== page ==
And that's it! We can make variables of types both "vector" and "cvector".
I don't want to get too much into the details of classes, so I'll tell you quickly about constructors. A constructor is a function inside a class that has the same name as the class, and it is called if an object of this class is made. So if we had a constructor-function in our previous example, it would be called everytime we make a new variable of the type vector. Equivalently a destructor function is called if an object is deleted, for example when the program is finished. It too has the same name as the class, but there is a '~' in front. For example:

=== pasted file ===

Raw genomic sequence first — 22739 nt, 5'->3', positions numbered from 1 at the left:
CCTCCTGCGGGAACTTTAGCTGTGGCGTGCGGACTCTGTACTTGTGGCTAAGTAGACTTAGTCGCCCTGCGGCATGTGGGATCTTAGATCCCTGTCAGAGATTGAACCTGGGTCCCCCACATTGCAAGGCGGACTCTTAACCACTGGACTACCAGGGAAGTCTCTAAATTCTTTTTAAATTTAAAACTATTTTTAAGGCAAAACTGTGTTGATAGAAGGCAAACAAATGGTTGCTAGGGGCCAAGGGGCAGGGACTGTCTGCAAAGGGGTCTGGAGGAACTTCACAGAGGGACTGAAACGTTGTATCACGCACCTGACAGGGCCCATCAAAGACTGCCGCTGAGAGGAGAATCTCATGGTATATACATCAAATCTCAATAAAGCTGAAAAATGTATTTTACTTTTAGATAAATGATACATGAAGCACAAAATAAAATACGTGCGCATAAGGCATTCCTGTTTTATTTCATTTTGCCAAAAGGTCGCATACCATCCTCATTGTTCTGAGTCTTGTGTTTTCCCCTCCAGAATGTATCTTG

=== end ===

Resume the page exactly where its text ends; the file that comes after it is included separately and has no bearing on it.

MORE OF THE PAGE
class vector
  int x,y,z;
  float magnitude();

{ etc...

Now pointers are things that people tend to get confused about, although it is not all that complicated. To refresh your memory: a pointer is a reference to the memory that is used by a variable. The type of the pointer is the type of the variable that occupies the memory, like this:

int *ptr;
int i,j;
j=*ptr;   /*j=1*/
*ptr=3;   /*i=3*/
And there you have all the possible operations with * and &. So ptr is a pointer to an int-variable (first line). Then it is set to point to the memory of i with the & operator. The content of this memory is read by using *ptr, so in this case that is equivalent to the int variable i. Now, when it gets interesting is when you look at classes. A pointer can reference to any type of variable, so also to classes. Let's make a pointer to a vector:
vector v;
vector *vptr;
vptr=&v;     /*vptr points to the variable v*/
(*vptr).x=1; /*v.x=1*/